Brother Bursary helps lifesaving research for National Collection

Brother Logo BLUE_smlPlant Heritage has announced that vital funding from the Brother Bursary has gone towards lifesaving research into a virus which has affected the National Collection Hesperantha coccinea cvs.

The plants, tested positive for the Cucumber Mosaic Virus and an unnamed potyvirus in 2011, threatened the survival of the Collection, so a pilot project was set up to find out whether apical meristem micro-propagation of plants from the collection would produce virus-free material.

A cash bursary from Brother UK in 2012 meant that Collection holders, David and Penny Ros were able to send a number of cultivars for micro-propagation. To date this has proved successful in 11 of the first 12 cultivars, and sufficient material has been obtained to permit viral testing in three cultivars. All three tested negative for the viruses, which means that the micro-propagation has successfully removed them.

David and Penny are now confident that with good 'housekeeping' it should be possible to protect new plugs from re-infection and provided the plants appear healthy they should be able to make material available to others when requested.

Speaking on the project Penny said; “The project has undoubtedly been costly, but having spent so much time and effort building up our collection, and learning about plant genetics, we were keen to keep it intact. A number of excellent cultivars, which are not commonly available, have been identified and it is hoped that sales of these plants will help offset some of the costs that have been incurred.”

Plant Heritage Plant Conservation Officer Mercy Morris said: “It is a long-term and costly undertaking to clean up a collection in such a situation and it is testament to the dedication of the Collection Holders that they have done this. It will be interesting to see whether virus infection has formed a part of the characteristics of the plants we know in commerce.”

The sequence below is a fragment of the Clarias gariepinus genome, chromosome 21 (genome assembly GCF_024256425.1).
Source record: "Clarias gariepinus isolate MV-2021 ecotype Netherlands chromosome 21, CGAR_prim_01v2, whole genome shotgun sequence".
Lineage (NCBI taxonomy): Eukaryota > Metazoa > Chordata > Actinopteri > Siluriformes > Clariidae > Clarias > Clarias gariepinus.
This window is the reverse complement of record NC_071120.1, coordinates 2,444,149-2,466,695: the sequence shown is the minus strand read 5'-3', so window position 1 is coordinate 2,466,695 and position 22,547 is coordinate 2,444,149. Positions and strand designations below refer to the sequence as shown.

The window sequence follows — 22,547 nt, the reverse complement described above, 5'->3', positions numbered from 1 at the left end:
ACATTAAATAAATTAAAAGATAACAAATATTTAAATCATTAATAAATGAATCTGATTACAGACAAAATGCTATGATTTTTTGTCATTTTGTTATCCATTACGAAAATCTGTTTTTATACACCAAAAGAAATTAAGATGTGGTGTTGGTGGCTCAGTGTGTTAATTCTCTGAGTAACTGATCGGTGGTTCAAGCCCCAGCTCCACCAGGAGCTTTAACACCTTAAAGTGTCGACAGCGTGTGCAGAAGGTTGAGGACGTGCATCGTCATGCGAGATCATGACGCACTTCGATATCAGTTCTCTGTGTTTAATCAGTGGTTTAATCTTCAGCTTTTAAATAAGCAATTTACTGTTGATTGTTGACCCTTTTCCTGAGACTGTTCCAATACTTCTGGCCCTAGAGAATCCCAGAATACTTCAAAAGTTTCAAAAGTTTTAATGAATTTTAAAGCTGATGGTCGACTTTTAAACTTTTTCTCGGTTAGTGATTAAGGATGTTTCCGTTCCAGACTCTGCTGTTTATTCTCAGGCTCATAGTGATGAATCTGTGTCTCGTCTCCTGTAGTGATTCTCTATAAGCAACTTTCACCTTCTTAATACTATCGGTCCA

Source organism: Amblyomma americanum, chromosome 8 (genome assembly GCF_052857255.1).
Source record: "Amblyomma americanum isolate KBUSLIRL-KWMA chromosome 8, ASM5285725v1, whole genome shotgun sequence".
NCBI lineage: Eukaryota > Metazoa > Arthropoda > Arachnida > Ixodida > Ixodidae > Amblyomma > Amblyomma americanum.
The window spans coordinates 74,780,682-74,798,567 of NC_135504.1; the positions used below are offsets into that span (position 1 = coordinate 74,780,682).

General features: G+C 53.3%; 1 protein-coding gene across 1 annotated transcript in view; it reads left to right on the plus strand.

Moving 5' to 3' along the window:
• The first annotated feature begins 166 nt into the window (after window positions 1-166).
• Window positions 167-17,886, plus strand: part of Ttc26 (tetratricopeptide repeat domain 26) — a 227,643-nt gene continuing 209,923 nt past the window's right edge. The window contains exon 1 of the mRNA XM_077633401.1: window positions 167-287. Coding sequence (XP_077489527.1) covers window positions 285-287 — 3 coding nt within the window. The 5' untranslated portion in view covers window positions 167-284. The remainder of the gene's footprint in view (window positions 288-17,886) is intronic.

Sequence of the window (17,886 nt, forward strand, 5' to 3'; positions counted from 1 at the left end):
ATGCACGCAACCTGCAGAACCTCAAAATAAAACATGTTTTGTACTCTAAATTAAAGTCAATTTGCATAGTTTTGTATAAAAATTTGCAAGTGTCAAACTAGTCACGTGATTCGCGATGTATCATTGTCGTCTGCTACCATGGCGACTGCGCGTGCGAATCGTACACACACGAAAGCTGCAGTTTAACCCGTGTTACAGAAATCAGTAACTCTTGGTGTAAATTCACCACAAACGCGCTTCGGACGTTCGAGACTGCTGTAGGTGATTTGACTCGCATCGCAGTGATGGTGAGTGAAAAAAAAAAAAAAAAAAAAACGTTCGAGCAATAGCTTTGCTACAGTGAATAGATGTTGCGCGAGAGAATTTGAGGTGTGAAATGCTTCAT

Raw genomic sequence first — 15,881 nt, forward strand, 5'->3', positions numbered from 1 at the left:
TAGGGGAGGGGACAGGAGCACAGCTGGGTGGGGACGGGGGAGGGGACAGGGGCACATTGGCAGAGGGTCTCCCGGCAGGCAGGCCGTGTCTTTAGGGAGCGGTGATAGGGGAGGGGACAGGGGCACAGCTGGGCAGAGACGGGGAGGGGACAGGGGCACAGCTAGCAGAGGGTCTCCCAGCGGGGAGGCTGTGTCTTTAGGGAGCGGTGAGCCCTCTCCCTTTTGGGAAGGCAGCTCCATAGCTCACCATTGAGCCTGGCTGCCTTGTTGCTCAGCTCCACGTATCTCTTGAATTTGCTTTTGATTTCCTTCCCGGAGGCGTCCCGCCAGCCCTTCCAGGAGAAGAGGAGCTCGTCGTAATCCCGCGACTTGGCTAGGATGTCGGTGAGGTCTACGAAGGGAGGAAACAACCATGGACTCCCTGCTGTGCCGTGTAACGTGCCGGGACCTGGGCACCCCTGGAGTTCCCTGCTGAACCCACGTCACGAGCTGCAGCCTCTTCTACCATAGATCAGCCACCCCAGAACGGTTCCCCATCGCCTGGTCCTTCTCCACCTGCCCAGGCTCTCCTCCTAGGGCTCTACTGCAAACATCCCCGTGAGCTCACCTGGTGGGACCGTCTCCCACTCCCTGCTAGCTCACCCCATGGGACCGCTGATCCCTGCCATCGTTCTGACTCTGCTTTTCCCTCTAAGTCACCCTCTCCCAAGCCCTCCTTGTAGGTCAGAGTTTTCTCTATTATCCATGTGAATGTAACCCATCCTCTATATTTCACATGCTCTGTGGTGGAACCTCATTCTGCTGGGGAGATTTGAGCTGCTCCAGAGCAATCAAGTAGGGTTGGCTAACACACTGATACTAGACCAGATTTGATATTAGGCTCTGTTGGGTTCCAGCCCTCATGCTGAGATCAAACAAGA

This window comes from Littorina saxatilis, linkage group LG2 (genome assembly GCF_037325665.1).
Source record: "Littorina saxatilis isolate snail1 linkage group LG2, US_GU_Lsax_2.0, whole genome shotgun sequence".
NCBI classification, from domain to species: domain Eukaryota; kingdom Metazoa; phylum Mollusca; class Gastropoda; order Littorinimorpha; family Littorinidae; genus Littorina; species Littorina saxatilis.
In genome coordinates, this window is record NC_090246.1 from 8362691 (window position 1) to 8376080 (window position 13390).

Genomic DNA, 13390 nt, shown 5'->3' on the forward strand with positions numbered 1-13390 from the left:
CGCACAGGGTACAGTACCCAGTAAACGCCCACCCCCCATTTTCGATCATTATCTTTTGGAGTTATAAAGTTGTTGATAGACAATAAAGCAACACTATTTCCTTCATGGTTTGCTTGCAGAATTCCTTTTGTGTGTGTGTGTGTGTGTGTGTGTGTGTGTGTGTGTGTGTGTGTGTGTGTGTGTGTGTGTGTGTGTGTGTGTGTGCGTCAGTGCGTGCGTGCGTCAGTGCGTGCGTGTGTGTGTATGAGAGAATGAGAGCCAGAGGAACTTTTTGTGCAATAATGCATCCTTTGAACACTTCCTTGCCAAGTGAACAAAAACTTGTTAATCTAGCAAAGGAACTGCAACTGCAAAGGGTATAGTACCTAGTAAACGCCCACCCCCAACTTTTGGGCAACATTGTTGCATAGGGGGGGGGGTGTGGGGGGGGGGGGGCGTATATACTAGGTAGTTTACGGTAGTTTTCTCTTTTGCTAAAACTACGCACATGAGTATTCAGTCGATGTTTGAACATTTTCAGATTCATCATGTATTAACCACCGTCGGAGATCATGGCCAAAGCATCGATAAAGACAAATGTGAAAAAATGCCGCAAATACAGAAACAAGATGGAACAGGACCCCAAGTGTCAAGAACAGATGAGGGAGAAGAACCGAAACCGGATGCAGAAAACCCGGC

Plant Heritage is the registered charity formerly known as the National Council for the Conservation of Plants and Gardens. As the world's leading cultivated plant conservation charity, Plant Heritage's flagship is the National Plant Collection® scheme.

There are more than 620 National Plant Collections in Britain. Each collection is a 'living plant library' dedicated to a specific genus, from Abelia to Zingiber. It may contain thousands of different cultivars, such as Dahlias, or just a handful – Lily of the Valley, for example – representing an extraordinary legacy of genetic diversity. By seeking out these plants, many no longer commercially available, propagating them, researching their history and properties and making this knowledge publicly available, Collection Holder are custodians of biodiversity. For medial researchers, historians, ornamental plant developers, amateur gardeners and conservation professionals tasked with reintroducing threatened species to the wild, Plant Heritage's collections are an essential and internationally significant resource.

Almost half of the collections are in private ownership and include allotments, back gardens and large estates. Collections are also maintained by local authorities, universities, agricultural colleges, schools, arboreta, botanic gardens and nurseries and there are also a number of collections on properties belonging to English Heritage, The National Trust and The National Trust for Scotland.